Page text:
The divorce rate in Colorado hit a new low.
Reports show divorce in the state is at its lowest level in a decade, according to state health department records.
The number of divorces per 1,000 residents hovered around 4.39 and 4.45 in 2004 to 2006. This number dropped in 2013—the last year of available data from the Colorado Department of Public Health and Environment—to 4.08.
Analysts reacted to the news March 5 with hope and caution, as the picture of modern-day marriage has appeared bleak and laden with trials.
Matt Dalton, founder of the Marriage Missionaries coaching ministry with his wife, Mindy, said the decline is divorce is likely because more couples are delaying marriage.
“The divorce rate has fallen because there are more people cohabitating than there are people getting married,” he told the Denver Catholic.
Statistically, the median age for marriages is 29 for men and 27 for women, according to the U.S. Census Bureau. In the 1950s, men typically married at 23 and women at 20.
Couples are also delaying marriage to later in life for pursuit of career, educational or monetary goals, Dalton said, which leads to a detrimental view of marriage itself.
Metro State economics professor Christina Huber told Colorado Public Radio (CPR) that financial stability and higher education levels are a better predictor of marital success. And Colorado has a high rate of college-educated people.
“So they’re more educated, they’re maybe more financially stable,” Huber reported told CPR. “Money is a huge stressor in a marriage.”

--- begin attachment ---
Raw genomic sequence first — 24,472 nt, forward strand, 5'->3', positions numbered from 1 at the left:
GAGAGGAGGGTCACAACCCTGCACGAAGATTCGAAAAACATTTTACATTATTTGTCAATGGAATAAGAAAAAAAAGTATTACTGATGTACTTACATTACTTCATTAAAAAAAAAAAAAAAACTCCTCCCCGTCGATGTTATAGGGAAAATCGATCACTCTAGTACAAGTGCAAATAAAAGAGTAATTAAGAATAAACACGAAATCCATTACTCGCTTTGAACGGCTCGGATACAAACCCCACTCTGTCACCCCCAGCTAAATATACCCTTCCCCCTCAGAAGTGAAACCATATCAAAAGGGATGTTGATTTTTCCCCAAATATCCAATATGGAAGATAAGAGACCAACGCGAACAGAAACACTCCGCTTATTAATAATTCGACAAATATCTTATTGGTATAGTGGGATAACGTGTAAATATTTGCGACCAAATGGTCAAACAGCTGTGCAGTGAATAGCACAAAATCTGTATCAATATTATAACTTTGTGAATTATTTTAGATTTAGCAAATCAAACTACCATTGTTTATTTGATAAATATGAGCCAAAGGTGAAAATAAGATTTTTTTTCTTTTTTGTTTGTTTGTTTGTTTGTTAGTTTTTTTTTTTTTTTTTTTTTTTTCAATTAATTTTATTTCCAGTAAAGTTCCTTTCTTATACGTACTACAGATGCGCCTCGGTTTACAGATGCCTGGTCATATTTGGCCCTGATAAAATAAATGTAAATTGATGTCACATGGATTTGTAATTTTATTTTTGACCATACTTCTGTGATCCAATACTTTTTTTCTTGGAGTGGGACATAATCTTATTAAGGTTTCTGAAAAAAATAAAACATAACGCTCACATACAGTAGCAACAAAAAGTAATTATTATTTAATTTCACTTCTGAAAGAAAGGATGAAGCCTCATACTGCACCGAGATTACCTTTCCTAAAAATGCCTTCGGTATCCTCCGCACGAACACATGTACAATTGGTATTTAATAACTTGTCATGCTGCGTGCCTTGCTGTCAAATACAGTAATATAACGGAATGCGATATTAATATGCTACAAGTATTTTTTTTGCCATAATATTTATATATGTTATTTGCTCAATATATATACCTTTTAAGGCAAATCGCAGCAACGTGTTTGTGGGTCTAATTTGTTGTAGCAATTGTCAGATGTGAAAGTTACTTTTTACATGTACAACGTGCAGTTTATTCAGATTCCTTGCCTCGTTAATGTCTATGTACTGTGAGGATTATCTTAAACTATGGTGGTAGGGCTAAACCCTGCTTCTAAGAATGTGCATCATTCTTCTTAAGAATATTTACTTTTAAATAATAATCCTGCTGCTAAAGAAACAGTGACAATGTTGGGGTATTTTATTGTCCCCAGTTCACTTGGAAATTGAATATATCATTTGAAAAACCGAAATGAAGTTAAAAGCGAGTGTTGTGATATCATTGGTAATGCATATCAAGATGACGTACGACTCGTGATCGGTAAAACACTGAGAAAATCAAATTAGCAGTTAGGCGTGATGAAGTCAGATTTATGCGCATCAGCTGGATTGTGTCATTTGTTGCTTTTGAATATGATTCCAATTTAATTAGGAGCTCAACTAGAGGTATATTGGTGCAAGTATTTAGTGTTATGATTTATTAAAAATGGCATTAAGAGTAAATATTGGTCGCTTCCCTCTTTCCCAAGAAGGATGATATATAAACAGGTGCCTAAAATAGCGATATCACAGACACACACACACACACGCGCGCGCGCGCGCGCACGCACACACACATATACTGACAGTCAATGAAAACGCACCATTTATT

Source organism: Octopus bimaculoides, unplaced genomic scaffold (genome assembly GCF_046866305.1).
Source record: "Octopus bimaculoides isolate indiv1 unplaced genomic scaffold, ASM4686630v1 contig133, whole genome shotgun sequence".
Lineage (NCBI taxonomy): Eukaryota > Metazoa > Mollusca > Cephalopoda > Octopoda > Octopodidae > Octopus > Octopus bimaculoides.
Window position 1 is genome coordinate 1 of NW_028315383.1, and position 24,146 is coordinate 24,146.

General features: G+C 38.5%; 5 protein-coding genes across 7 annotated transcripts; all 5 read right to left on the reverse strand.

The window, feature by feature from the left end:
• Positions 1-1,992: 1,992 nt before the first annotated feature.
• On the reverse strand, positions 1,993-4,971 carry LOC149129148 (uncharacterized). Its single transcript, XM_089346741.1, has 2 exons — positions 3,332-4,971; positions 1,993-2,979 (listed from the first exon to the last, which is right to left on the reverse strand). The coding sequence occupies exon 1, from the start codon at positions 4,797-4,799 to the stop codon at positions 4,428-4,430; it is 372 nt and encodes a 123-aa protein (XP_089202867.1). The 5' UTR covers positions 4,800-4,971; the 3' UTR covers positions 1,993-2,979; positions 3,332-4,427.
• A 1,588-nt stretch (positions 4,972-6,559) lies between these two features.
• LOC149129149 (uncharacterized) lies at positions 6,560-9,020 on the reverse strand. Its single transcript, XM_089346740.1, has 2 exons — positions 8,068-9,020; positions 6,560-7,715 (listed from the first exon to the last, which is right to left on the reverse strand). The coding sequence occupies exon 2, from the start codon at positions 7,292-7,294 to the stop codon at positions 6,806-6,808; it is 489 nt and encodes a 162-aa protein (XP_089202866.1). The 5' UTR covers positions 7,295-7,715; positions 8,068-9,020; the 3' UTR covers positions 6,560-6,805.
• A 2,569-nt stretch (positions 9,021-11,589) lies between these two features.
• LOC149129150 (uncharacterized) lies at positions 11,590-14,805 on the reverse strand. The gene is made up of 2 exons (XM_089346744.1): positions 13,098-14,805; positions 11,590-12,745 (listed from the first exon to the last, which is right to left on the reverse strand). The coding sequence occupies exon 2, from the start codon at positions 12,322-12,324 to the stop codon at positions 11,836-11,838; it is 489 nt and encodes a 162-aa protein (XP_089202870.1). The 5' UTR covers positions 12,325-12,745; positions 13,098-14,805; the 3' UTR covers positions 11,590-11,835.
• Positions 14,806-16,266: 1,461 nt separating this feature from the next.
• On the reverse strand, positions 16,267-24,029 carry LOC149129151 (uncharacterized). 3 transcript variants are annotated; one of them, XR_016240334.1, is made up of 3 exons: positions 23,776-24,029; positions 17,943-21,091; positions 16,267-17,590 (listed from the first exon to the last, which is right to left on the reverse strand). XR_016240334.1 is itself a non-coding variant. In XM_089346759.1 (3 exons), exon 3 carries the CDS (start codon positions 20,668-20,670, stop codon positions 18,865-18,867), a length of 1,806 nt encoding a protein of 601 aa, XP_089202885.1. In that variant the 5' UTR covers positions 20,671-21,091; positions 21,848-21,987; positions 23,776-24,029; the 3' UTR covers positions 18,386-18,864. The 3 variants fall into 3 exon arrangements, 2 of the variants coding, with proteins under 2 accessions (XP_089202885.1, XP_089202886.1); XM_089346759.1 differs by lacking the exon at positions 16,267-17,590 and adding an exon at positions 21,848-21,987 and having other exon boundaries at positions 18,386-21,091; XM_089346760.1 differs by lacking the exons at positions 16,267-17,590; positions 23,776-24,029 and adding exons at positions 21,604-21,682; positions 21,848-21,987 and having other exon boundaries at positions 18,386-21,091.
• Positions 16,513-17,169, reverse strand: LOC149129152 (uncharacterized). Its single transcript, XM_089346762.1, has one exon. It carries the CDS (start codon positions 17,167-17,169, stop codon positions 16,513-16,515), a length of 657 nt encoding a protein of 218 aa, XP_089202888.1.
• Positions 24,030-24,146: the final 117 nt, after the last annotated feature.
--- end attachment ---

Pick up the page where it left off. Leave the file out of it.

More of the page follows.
But Dalton countered that this is a secular view on marriage success that disregards the third person that should be involved in a union—God.
“Money is a huge factor but it’s not the only,” he commented.
It takes two to tango, Dalton said, but three to get married—the couple and Christ.
This means putting God’s plan for marriage before a couple’s own plan, one that will lead to true martial success and a drop in divorces.
“I think every couple signs up, goes to the altar and gets married in hopes that it will last if it works the way they plan,” Dalton said. “Therein lies the problem.”
When reasons for marriage revolve around waiting for a successful career or reaching a monetary goal, marriage becomes only a goal or object, rather than a vocational calling.
“When we base it on materials things … it’s only a matter of time before we realize we’re spiritually divorced,” Dalton said. “When it’s about something deeper, that is how we’re made in the image and likeness of God and our dignity—now it’s much deeper. It’s much more meaningful.”
Couples who run after worldly goals become empty and so does their relationships, he said.
“We need to live out God’s plan (for marriage) not our own,” Dalton said.